Perhaps reflective of the diverse needs and interests of researchers, there were no clear leaders when respondents were asked which type of applications would be most useful to the scientific community. In fact, all of the application options in the survey had similar response rates as follows: applications that facilitate more customized search (18%); those that extract data to elicit more meaningful insight (17%); apps that show content which trusted peers find valuable (16%); those that provide personalized content delivery based on my interests and background (16%); and apps offering analytical tools that are able to target trends, look at historical research output and text/data mine to create semantic relationships across scientific content (16%).
The Future of Search… It’s All in the Network
In an effort to understand where researchers think things are headed, the survey asked respondents what they thought would be the greatest impact of search technology over the next several years. Nearly half (47%) selected “the establishment of collaborative knowledge networks (online groups of trusted peers),” followed by 28 percent who chose “the linking of data sets to published research,” 15 percent who say “improved interoperability of data and content” and 10 percent who agree “the ability to correlate data collected across instruments.”
Further indicating an awareness of the importance of knowledge networks to the future of search and discovery, eight in ten (81%) respondents agree “in the next several years, researchers will use knowledge networks (online groups of trusted peers) as a reliable source for filtering and viewing information.”
“Entering a new era in search and discovery will require new collaboration, with all members of the scientific community participating and embracing new roles,” added Dunham. “Trends like openness and interoperability can empower researchers and developers to build innovative applications for solving specific research pain-points. Researchers also clearly hope and expect to benefit from the social revolution on the web, seeing the formation of knowledge networks that will help filter the growing pool of available and useful content.”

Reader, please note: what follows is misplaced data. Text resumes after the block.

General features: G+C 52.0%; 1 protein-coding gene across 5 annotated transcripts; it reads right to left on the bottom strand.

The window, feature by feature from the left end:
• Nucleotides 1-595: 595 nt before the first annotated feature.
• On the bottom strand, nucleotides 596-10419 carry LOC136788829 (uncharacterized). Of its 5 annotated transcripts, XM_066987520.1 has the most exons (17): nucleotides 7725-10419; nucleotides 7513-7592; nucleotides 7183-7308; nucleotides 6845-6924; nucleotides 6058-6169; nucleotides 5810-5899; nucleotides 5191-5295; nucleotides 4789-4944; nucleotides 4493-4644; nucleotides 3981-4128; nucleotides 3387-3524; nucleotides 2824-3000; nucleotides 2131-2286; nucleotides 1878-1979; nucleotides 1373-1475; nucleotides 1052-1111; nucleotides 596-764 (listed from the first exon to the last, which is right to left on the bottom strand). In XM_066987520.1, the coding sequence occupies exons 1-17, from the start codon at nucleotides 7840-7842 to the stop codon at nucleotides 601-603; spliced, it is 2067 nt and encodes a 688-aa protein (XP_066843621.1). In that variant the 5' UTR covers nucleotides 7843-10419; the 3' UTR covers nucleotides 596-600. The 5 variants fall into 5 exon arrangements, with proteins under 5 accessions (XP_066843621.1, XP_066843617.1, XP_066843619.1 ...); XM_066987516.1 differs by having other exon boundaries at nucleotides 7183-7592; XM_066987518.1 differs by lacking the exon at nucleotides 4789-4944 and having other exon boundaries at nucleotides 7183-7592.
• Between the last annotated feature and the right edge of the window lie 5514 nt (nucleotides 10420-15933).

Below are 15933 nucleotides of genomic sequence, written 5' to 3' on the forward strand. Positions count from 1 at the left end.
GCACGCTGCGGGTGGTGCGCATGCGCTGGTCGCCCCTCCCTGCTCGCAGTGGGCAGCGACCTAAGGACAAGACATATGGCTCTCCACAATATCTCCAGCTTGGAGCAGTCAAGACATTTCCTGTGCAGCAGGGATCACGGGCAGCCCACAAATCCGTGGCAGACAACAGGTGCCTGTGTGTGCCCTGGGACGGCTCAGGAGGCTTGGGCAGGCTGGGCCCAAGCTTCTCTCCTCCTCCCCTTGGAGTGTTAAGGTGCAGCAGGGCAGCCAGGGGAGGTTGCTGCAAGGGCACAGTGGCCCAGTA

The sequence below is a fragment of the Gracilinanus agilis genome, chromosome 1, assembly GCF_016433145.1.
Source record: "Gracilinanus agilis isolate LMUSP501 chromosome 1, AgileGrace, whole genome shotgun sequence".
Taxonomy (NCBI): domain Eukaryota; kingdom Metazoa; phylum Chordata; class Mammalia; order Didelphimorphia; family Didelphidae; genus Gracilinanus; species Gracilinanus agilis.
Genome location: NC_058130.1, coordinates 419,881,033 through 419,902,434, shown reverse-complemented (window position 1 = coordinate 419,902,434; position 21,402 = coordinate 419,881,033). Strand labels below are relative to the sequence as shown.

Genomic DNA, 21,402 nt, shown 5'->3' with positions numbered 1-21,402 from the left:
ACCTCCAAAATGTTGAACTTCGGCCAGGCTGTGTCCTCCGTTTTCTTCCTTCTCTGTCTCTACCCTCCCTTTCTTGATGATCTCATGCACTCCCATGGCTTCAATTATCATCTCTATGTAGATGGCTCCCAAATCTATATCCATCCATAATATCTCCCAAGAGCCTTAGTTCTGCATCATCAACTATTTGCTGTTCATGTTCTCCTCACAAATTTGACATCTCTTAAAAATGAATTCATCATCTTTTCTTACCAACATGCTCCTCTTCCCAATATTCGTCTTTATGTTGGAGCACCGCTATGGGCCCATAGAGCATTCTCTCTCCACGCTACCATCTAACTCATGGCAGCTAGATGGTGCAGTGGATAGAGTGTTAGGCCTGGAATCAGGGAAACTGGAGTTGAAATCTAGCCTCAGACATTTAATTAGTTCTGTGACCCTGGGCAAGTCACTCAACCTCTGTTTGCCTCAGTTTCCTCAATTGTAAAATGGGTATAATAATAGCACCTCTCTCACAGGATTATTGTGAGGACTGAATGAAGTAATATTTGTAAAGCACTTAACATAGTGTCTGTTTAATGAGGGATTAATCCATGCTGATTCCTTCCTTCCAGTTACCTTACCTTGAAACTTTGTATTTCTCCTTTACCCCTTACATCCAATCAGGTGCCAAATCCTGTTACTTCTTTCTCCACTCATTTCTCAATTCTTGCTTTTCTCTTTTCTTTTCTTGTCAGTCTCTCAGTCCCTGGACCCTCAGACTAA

Highlights of the “Future of Search and Discovery” survey were recently shared during an Elsevier-hosted webinar.
Elsevier is a global information analytics business that helps scientists and clinicians to find new answers, reshape human knowledge, and tackle the most urgent human crises. For 140 years, we have partnered with the research world to curate and verify scientific knowledge. Today, we’re committed to bringing that rigor to a new generation of platforms. Elsevier provides digital solutions and tools in the areas of strategic research management, R&D performance, clinical decision support, and professional education; including ScienceDirect, Scopus, SciVal, ClinicalKey and Sherpath. Elsevier publishes over 2,500 digitized journals, including The Lancet and Cell, 39,000 e-book titles and many iconic reference works, including Gray's Anatomy. Elsevier is part of RELX, a global provider of information-based analytics and decision tools for professional and business customers. www.elsevier.com